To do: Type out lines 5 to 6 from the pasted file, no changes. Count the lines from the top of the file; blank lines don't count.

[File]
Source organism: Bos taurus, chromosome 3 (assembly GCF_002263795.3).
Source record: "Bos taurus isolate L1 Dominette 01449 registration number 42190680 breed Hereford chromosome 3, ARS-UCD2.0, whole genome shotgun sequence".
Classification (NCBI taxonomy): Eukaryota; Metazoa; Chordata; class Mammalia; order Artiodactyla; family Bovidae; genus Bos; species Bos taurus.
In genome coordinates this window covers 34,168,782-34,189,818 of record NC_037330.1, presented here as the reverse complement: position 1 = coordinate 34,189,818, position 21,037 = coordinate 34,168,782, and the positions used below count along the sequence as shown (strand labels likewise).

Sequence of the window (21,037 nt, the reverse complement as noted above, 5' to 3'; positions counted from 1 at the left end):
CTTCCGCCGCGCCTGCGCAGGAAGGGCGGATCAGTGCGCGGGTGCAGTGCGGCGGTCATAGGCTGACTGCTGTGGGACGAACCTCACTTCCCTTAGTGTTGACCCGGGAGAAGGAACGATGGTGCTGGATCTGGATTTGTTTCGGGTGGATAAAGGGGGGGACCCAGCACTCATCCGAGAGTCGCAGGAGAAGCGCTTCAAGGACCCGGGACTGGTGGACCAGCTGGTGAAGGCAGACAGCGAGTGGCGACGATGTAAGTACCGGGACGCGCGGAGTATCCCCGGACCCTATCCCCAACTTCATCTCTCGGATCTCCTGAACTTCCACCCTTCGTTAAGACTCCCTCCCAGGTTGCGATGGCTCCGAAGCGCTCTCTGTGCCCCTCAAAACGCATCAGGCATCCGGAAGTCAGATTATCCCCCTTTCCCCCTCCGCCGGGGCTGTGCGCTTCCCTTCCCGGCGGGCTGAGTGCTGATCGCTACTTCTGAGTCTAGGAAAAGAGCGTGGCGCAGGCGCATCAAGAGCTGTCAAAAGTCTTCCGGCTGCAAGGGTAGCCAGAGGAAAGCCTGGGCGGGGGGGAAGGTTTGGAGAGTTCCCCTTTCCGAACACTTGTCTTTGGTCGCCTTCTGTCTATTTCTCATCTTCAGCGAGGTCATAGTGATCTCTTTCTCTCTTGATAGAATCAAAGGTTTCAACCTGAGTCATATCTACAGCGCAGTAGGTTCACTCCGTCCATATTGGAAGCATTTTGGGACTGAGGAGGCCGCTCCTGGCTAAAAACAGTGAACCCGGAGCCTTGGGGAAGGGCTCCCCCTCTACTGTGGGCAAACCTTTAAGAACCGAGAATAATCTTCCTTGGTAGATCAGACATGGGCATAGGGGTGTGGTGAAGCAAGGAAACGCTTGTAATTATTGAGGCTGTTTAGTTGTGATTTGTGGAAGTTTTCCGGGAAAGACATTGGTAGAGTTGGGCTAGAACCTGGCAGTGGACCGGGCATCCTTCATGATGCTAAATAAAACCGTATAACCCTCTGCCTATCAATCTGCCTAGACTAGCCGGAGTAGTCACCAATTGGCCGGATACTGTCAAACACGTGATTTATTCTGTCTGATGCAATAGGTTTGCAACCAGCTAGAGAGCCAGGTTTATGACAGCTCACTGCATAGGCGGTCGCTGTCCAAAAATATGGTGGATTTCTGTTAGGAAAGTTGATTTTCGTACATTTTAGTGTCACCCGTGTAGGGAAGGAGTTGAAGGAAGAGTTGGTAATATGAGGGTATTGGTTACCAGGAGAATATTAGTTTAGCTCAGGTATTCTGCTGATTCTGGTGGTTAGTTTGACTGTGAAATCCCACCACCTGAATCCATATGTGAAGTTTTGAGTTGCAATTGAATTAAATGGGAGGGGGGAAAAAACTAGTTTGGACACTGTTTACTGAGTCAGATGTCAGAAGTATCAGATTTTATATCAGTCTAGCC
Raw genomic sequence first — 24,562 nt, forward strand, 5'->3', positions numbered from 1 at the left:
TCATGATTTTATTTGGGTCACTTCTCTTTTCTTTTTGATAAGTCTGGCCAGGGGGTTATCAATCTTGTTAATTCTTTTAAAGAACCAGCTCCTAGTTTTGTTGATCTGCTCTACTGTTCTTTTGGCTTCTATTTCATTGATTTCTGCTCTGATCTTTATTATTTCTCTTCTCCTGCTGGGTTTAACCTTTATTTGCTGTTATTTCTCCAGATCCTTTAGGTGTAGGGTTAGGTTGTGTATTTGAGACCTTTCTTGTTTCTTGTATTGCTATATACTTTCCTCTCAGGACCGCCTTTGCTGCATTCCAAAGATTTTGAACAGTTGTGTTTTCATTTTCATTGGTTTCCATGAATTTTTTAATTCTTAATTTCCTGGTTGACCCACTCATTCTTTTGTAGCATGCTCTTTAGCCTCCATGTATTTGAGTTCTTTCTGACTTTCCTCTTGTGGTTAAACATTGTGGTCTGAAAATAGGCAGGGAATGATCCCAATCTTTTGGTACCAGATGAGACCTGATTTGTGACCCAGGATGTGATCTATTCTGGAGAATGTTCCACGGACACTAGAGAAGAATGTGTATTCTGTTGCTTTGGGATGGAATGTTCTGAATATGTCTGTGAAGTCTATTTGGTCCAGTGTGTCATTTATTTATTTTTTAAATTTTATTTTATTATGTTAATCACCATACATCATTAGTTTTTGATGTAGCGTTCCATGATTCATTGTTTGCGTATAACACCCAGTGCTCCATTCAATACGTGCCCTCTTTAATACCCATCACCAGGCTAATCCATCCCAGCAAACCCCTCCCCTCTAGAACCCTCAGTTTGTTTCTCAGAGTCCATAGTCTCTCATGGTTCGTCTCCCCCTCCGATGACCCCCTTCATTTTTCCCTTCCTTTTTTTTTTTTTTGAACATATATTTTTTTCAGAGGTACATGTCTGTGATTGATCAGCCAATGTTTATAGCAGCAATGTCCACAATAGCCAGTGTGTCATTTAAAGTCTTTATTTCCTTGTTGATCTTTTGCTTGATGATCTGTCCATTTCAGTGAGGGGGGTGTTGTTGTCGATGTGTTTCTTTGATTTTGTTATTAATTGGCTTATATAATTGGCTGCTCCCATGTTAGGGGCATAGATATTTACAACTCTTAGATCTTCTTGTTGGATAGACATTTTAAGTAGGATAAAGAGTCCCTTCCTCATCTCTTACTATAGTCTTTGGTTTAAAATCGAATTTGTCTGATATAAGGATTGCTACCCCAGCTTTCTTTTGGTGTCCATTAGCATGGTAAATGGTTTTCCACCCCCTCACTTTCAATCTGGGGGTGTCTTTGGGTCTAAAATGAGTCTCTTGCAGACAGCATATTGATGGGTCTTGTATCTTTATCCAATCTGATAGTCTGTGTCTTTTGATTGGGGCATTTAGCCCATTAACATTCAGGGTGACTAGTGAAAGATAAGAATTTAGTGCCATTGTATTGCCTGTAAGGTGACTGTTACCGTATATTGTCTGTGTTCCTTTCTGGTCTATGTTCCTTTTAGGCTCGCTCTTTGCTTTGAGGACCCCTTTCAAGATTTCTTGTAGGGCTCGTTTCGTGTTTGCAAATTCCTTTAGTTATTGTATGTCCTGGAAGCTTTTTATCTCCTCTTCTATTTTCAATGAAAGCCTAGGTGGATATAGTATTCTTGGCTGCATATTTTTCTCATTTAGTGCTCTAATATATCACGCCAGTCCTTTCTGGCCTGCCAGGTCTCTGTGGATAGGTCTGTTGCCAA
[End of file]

Sequence of the window (21,037 nt, the reverse complement as noted above, 5' to 3'; positions counted from 1 at the left end):
CTTCCGCCGCGCCTGCGCAGGAAGGGCGGATCAGTGCGCGGGTGCAGTGCGGCGGTCATAGGCTGACTGCTGTGGGACGAACCTCACTTCCCTTAGTGTTGACCCGGGAGAAGGAACGATGGTGCTGGATCTGGATTTGTTTCGGGTGGATAAAGGGGGGGACCCAGCACTCATCCGAGAGTCGCAGGAGAAGCGCTTCAAGGACCCGGGACTGGTGGACCAGCTGGTGAAGGCAGACAGCGAGTGGCGACGATGTAAGTACCGGGACGCGCGGAGTATCCCCGGACCCTATCCCCAACTTCATCTCTCGGATCTCCTGAACTTCCACCCTTCGTTAAGACTCCCTCCCAGGTTGCGATGGCTCCGAAGCGCTCTCTGTGCCCCTCAAAACGCATCAGGCATCCGGAAGTCAGATTATCCCCCTTTCCCCCTCCGCCGGGGCTGTGCGCTTCCCTTCCCGGCGGGCTGAGTGCTGATCGCTACTTCTGAGTCTAGGAAAAGAGCGTGGCGCAGGCGCATCAAGAGCTGTCAAAAGTCTTCCGGCTGCAAGGGTAGCCAGAGGAAAGCCTGGGCGGGGGGGAAGGTTTGGAGAGTTCCCCTTTCCGAACACTTGTCTTTGGTCGCCTTCTGTCTATTTCTCATCTTCAGCGAGGTCATAGTGATCTCTTTCTCTCTTGATAGAATCAAAGGTTTCAACCTGAGTCATATCTACAGCGCAGTAGGTTCACTCCGTCCATATTGGAAGCATTTTGGGACTGAGGAGGCCGCTCCTGGCTAAAAACAGTGAACCCGGAGCCTTGGGGAAGGGCTCCCCCTCTACTGTGGGCAAACCTTTAAGAACCGAGAATAATCTTCCTTGGTAGATCAGACATGGGCATAGGGGTGTGGTGAAGCAAGGAAACGCTTGTAATTATTGAGGCTGTTTAGTTGTGATTTGTGGAAGTTTTCCGGGAAAGACATTGGTAGAGTTGGGCTAGAACCTGGCAGTGGACCGGGCATCCTTCATGATGCTAAATAAAACCGTATAACCCTCTGCCTATCAATCTGCCTAGACTAGCCGGAGTAGTCACCAATTGGCCGGATACTGTCAAACACGTGATTTATTCTGTCTGATGCAATAGGTTTGCAACCAGCTAGAGAGCCAGGTTTATGACAGCTCACTGCATAGGCGGTCGCTGTCCAAAAATATGGTGGATTTCTGTTAGGAAAGTTGATTTTCGTACATTTTAGTGTCACCCGTGTAGGGAAGGAGTTGAAGGAAGAGTTGGTAATATGAGGGTATTGGTTACCAGGAGAATATTAGTTTAGCTCAGGTATTCTGCTGATTCTGGTGGTTAGTTTGACTGTGAAATCCCACCACCTGAATCCATATGTGAAGTTTTGAGTTGCAATTGAATTAAATGGGAGGGGGGAAAAAACTAGTTTGGACACTGTTTACTGAGTCAGATGTCAGAAGTATCAGATTTTATATCAGTCTAGCC